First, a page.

Creating value for multiple stakeholders

Developers and ski resort operators must join forces to improve the experience for guests while also doing so in the long-term best interest of the resort communities.
James O'Donnell

James O’Donnell
Senior vice president and chief operating officer, Vail Resorts Hospitality & Real Estate, Denver

Tourism is one of the strongest economic drivers for the state of Colorado and thrives as a multibillion-dollar industry that supports some 150,000 jobs and contributes close to a billion dollars in local and state tax revenues. According to Longwoods International’s latest report on Colorado tourism, the state has retained a significant lead over others as a ski destination, capturing more than 20 percent of all overnight ski trips nationwide. So, how do commercial developers in seasonal resort destinations continue to drive the best value for their businesses, the communities in which they are developing and the guests who are supporting these developments?

Mountain resort operators are focused on doing what they do best – managing and enhancing ski area infrastructure and service. As mountain resort operations continue to become more business-savvy, on-mountain investments increase – from new and more efficient chairlifts to support robust skier visitation to investments in summer activities that will generate new jobs and help support a much healthier year-round economy. Mountain resort operators are thoughtfully improving the experience for guests and involving stakeholders like the U.S. Forest Service and surrounding communities throughout the process. All of these things ultimately improve the greater destination and real estate development opportunities at the mountain resort base areas.

The base areas must maintain parity with the continually elevated on-mountain experience. Many mountain towns have undergone significant transformations in the last decade; and yet, there’s room for more changes. It is imperative that developers and ski resort operators join forces to improve the entire experience for guests while also committing to doing so in the long-term best interest of the resort communities.

At Vail Resorts, we’re oriented around creating value on the mountain and in the base areas of the mountains we operate. Our company is the leading global mountain resort operator and the leading manager of hotels in iconic resort locations, particularly in mountain destinations. We’ve successfully developed and completed several mixed-use projects at the base areas of our mountain resorts, including The Arrabelle at Vail Square, A RockResort in 2008; The Ritz-Carlton Residences, Vail in 2010; and One Ski Hill Place, A RockResort in Breckenridge also in 2010. These and other projects have benefitted visitors and local communities by revitalizing underutilized areas and creating revenue streams and options for visitors through lodging, dining and retail.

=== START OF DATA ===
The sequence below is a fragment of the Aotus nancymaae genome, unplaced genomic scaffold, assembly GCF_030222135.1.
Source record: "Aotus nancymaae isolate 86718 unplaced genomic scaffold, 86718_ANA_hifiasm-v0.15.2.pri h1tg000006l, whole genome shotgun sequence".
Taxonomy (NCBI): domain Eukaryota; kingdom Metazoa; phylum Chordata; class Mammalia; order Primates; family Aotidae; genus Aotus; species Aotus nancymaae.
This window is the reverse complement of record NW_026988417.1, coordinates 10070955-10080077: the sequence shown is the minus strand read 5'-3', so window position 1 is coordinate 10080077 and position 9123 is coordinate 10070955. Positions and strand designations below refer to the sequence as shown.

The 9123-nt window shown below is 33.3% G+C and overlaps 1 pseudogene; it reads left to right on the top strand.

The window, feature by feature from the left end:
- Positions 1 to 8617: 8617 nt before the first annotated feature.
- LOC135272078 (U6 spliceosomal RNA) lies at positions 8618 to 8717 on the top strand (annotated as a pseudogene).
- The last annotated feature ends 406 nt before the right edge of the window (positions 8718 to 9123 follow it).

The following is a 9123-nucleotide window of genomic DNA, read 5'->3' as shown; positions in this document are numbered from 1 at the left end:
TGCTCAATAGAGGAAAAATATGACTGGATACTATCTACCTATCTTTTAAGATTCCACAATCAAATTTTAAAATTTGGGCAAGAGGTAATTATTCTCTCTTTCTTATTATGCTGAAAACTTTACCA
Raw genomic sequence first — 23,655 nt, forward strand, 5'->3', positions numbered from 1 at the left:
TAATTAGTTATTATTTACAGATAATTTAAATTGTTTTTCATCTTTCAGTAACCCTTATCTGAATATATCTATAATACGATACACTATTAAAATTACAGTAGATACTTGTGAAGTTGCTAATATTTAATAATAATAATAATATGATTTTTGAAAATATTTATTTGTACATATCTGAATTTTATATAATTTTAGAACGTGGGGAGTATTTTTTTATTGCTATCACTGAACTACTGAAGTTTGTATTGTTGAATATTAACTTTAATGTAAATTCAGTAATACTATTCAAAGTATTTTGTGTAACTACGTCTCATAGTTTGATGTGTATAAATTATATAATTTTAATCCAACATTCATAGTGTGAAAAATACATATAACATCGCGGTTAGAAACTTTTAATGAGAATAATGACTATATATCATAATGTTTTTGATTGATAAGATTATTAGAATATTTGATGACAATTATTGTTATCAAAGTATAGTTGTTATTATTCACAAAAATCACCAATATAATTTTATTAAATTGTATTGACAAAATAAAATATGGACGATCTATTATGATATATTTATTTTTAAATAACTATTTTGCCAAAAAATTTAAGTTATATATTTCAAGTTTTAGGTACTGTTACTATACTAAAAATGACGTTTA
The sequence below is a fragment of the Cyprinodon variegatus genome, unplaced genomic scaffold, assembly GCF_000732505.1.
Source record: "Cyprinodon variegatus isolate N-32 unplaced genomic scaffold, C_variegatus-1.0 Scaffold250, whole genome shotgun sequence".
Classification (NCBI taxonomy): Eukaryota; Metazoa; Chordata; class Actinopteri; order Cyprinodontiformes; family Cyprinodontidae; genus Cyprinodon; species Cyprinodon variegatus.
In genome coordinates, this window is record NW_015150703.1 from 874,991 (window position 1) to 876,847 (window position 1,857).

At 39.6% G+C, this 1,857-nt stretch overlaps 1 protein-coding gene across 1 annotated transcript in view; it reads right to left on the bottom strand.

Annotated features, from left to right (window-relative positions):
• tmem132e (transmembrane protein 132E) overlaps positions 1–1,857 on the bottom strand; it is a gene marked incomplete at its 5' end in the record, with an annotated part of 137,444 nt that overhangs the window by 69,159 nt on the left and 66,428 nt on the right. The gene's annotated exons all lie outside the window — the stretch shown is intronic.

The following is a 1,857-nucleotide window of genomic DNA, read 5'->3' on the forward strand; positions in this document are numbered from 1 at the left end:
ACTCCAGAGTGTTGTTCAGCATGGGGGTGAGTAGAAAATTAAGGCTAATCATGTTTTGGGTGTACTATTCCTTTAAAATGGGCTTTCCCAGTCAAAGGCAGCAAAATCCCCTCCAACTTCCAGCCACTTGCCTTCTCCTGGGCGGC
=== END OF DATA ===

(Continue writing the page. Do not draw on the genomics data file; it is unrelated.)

Developer Partnerships

We are keenly focused on the remaining land we have at our base areas. Instead of developing these prime parcels of land ourselves, we’re looking for third parties who can lend their expertise in development and partner with us throughout the process. This will ensure that our guests and communities are being carefully considered from beginning to end. We’re not just looking for the highest bidder for our sites – rather, we want to help developers through the process of determining the best use of the site as well as local nuances like parking, employee housing, entitlement and planning, all of which can set the tone for the long-term success of the project.

We have a vested interest in ensuring that projects are completed, completed right and enhance the entire destination. We have dedicated senior leaders of our team to work side-by-side with developers to create and manage the best possible project.

No company can be all things to all people, of course – in the case of Vail Resorts, it was this type of self-awareness that helped us recognize the value in shifting gears from developer to partner. Companies like ours focus on the value they bring to the table and how each player can join forces for the collective benefit and greatest impact.

Just as the mountain operators are the experts in mountain management and development, so are real estate developers to hotel, residential, retail or mixeduse development. What can significantly strengthen both parties is the expertise and know-how in navigating the stakeholders that make up the resorts in their entirety – the year-round community, workforce, local government and businesses, and second homeowners.

A third party looking to develop in a seasonal resort destination ought to:

• Consider who to work with at a local government level and the history of development in the area;

• Adjust for the seasonal nature of guest volume and cash flow and develop an understanding of year-over-year calendar shifts;

• Consider the ins and outs of working with the ski resort; • Navigate recruitment, training, development and retention of seasonal staff;

• Consider data and analytics – often dubbed the new “oil” – that can maximize the value of a property, whether through occupancy, sales or the like; and

• Ensure that a property or business is considered and maximized for valuable group business to the area.

Few developers have the resources or local knowledge to go it alone in this territory and should think carefully before doing so. Missteps can lead to years of growing pains and strife with key stakeholders, all of which inevitably will affect the bottom line and the quality of the product. An experienced partner can bring tremendous opportunity and value to third parties and other stakeholders for true long-term benefit.

Featured in CREJ’s April 20-May 3, 2016, issue.

Edited by the Colorado Real Estate Journal staff.